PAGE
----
Two years ago, Halihl Guy showed up for his first workout with the St. Mary’s track coaches. A junior transfer from Berkeley High, Guy wasn’t quite used to the workload the Panthers demanded.
“Halihl would do great for the first third of the workout, but he would die really quickly,” says St. Mary’s head coach Jay Lawson. “It was a challenge for him to mentally adjust to the amount of work we wanted from him.”
Flash forward to this year, and you’d never know it was the same Guy. The senior is one of the hardest workers at St. Mary’s, and that has translated into stellar performances in four events at nearly every meet. Guy, 17, runs both hurdles races, and is a member of the Panthers’ outstanding 4x100-meter and 4x400-meter relay squads, and has turned into one of the team’s leaders both on and off the track.
Guy, who lives in Hercules, will run all four races at Saturday’s North Coast Section meet at Diablo Valley College in Stockton. He is expected to qualify in both hurdles races for the California Interscholastic Federation state championship meet two weeks later, as are the relay teams. And once he gets there, Guy could rip off his fastest times yet. After all, he set a personal best at last year’s state meet in the 300-meter hurdles with a mark of 37.95 seconds, good for fourth at that meet and still his best time in the event.
“We build all year towards the state meet; our coaches do that on purpose,” Guy says. “I want to win both hurdles at state. The only thing that can keep that from happening is me.”
That confidence came slowly for Guy, who spent his first two years of high school training only sporadically before coming into the vaunted St. Mary’s program, which has won three straight boys NCS titles.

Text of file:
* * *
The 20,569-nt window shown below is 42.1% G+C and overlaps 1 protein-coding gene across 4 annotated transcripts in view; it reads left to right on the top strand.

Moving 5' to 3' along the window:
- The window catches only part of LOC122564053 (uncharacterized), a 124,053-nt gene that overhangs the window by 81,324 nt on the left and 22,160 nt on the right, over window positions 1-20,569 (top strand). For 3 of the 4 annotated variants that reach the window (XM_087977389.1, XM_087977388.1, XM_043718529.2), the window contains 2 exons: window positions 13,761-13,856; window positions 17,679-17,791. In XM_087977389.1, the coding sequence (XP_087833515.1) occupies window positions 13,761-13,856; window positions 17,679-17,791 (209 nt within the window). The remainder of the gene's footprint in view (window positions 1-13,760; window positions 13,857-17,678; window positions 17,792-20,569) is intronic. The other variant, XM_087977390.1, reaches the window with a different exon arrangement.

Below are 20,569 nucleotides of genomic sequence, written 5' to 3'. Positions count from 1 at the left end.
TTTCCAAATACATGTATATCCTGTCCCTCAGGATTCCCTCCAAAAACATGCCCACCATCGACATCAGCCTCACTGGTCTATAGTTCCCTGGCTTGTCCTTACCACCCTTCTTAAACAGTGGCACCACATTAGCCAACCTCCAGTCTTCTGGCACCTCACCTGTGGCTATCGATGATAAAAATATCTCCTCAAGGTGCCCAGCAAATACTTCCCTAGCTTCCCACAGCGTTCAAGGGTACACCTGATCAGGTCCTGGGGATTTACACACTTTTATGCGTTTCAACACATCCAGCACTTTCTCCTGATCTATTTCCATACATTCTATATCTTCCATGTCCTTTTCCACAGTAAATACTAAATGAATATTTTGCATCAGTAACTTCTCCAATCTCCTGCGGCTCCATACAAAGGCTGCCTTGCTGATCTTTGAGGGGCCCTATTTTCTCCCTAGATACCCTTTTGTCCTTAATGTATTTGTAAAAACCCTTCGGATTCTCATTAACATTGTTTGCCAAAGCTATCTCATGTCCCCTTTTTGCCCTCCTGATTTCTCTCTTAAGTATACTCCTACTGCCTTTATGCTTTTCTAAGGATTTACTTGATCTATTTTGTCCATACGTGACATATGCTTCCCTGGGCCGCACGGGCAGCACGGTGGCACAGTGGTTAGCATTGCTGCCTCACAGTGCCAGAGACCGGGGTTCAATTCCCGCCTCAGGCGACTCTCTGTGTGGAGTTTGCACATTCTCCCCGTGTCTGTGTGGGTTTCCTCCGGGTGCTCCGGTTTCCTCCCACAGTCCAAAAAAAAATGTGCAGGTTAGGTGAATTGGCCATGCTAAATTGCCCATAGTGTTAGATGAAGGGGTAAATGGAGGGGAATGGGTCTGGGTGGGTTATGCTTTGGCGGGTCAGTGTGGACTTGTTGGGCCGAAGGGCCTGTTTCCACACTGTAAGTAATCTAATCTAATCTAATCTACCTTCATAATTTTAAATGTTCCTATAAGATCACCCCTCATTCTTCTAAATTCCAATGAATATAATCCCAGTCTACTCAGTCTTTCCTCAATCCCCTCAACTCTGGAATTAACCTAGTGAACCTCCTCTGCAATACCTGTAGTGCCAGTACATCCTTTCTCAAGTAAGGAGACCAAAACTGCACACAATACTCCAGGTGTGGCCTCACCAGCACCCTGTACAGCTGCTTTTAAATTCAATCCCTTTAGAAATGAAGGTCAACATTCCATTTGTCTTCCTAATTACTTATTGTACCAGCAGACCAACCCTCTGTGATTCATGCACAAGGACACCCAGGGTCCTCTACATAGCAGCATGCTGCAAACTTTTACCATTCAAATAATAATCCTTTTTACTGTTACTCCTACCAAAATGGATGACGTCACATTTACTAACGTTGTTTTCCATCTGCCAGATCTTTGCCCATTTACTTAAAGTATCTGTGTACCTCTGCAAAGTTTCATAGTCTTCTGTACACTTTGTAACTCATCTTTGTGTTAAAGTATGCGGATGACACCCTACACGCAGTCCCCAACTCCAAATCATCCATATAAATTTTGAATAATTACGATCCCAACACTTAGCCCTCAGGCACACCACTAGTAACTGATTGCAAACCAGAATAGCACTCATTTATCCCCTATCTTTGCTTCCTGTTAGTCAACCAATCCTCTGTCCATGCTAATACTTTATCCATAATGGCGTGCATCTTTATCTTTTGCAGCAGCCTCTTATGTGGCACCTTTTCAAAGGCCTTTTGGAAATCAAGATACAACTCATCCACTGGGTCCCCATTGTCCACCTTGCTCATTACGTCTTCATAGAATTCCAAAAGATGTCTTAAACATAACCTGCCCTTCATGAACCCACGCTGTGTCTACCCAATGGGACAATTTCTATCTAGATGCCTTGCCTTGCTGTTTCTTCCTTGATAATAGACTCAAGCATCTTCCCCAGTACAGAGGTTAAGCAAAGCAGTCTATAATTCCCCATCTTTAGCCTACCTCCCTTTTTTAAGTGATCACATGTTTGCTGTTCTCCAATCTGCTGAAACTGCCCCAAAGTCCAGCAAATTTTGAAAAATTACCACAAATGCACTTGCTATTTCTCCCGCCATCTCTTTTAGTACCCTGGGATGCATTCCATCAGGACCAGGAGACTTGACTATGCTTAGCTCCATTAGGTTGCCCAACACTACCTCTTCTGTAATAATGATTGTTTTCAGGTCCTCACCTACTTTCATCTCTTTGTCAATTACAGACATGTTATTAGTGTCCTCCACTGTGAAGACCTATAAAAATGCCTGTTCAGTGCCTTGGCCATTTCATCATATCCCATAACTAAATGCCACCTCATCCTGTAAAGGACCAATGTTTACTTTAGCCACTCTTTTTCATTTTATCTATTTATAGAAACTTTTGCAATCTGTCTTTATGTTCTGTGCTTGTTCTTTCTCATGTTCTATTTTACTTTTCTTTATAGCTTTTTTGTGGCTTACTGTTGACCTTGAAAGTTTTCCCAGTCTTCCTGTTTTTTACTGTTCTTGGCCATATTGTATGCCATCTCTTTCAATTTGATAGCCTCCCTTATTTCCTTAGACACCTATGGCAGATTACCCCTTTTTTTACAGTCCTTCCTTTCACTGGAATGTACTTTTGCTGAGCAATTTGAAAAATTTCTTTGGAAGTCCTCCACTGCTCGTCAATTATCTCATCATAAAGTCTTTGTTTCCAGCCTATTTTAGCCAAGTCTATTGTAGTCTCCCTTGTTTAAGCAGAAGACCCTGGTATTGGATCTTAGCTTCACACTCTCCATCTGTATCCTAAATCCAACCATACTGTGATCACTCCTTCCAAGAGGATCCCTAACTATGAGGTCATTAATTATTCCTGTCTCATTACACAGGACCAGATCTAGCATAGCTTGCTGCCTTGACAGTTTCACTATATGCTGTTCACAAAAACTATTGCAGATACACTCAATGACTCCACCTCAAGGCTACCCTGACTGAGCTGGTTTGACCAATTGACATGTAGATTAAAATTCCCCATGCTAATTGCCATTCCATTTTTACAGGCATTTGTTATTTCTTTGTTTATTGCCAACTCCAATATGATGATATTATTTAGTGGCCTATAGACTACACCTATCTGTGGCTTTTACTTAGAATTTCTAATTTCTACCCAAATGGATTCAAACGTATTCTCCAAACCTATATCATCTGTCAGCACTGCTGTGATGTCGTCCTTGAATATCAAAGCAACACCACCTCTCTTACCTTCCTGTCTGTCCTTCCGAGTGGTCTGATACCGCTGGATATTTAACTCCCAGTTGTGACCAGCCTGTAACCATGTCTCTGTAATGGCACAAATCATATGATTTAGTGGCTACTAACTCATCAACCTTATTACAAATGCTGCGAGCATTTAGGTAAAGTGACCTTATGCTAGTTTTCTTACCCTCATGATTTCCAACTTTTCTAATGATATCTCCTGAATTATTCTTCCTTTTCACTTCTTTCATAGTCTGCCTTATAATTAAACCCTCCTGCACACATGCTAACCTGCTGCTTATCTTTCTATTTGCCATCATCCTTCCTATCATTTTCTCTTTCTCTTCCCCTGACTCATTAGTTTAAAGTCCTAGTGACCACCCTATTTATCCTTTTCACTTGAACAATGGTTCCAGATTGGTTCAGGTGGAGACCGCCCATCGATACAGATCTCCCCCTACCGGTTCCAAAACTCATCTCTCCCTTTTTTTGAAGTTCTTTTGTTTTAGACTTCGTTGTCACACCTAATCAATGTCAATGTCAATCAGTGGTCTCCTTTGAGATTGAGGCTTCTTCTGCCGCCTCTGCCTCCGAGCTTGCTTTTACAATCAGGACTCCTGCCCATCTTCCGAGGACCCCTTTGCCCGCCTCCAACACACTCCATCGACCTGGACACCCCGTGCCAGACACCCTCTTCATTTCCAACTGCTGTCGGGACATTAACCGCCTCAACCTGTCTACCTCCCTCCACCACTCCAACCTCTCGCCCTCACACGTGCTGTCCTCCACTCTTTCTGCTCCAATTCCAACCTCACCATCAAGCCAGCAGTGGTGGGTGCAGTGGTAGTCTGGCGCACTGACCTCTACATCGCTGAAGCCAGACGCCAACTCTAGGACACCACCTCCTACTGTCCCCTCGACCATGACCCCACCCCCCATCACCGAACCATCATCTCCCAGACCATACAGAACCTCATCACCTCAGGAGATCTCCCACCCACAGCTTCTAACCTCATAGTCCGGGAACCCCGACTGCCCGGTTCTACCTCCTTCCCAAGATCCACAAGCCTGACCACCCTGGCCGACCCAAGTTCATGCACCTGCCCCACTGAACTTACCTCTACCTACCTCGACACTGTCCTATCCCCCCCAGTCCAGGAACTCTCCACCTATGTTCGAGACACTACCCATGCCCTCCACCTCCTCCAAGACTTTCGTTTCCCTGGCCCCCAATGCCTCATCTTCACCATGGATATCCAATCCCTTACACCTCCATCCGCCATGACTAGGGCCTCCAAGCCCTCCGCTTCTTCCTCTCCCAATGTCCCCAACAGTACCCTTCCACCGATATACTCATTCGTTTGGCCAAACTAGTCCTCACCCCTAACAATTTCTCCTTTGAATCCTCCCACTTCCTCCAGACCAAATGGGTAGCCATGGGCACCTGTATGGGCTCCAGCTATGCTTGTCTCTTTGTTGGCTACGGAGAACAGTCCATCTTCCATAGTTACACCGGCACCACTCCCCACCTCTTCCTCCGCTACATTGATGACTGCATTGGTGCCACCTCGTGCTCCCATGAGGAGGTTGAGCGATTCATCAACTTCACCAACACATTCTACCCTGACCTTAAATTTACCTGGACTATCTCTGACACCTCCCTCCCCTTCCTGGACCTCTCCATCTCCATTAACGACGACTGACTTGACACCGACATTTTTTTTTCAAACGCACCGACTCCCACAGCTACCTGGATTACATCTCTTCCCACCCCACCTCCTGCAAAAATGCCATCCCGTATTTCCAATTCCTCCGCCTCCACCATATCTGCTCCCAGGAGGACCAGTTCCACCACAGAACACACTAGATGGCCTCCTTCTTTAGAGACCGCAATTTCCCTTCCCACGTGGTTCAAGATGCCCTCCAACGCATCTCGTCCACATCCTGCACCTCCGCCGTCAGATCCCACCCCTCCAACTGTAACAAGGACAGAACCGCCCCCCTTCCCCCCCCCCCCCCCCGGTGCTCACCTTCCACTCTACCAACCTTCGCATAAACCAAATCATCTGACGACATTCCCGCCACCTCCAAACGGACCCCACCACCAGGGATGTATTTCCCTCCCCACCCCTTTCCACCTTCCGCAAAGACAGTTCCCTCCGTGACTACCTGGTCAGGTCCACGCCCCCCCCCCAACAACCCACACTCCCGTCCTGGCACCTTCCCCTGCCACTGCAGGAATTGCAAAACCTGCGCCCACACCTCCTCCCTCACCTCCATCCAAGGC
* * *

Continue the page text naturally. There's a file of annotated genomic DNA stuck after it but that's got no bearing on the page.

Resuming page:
“He would only train two or three days a week before he got here,” Lawson says. “He wasn’t used to the kind of things we do here.”
But it didn’t take long for Guy to adjust, and he spent the last part of the season improving his times every week, culminating in his surprise finish at the state meet.
“I think that month he finally started believing in the program, and he put up some times he didn’t think he could,” Lawson says.
In addition to a tougher training regiment, Guy says better teammates have pushed him farther than he could go by himself. His main training partners are his relay teammates, Asokah Muhammed, Chris Dunbar and Courtney Brown.
“When we practice, we all push each other, and that makes us all better,” he says. “We can feed off of each other’s success.”
But while Guy works hard to be a key link in the relay teams, his main goal is to improve on the hurdles, which are the key to getting a scholarship for college.
“I’m a hurdler first; the relays are just fun for all of us,” he says. “But the hurdles are what the college coaches want to see.”
Guy is mulling offers from Washington State, Arizona State, Kansas and Cal. He says he would like to decide before the state meet, but wants to improve his times before making a decision.
“It’s like trying to get a job: the more references you have, the better job you’ll get,” he says. “They’re going to wait as long as possible, so I need to impress them.”
Guy isn’t all about individual accomplishments, however. He admits that even if he wins the hurdles at state, he won’t be satisfied unless the Panthers take the team title.
“If I do good but the team does bad, no one else is happy, and that’s no fun,” he says.
One key to that team title will be a showdown with the 4x100-meter relay team from Taft High (Woodland Hills). Taft put up the best time in the state in that event early in the season at 41.30 seconds, and the Panthers tied the mark at the Meet of Champions in Sacramento two weeks ago. Although the Taft team dropped the baton at their league meet and failed to qualify for sectionals, they were given a special spot and are expected to make the state meet.
“I’m not happy that they got into it after they lost, but they’ll just make us run faster to win,” Guy says. “They can just run fast for second or third place.”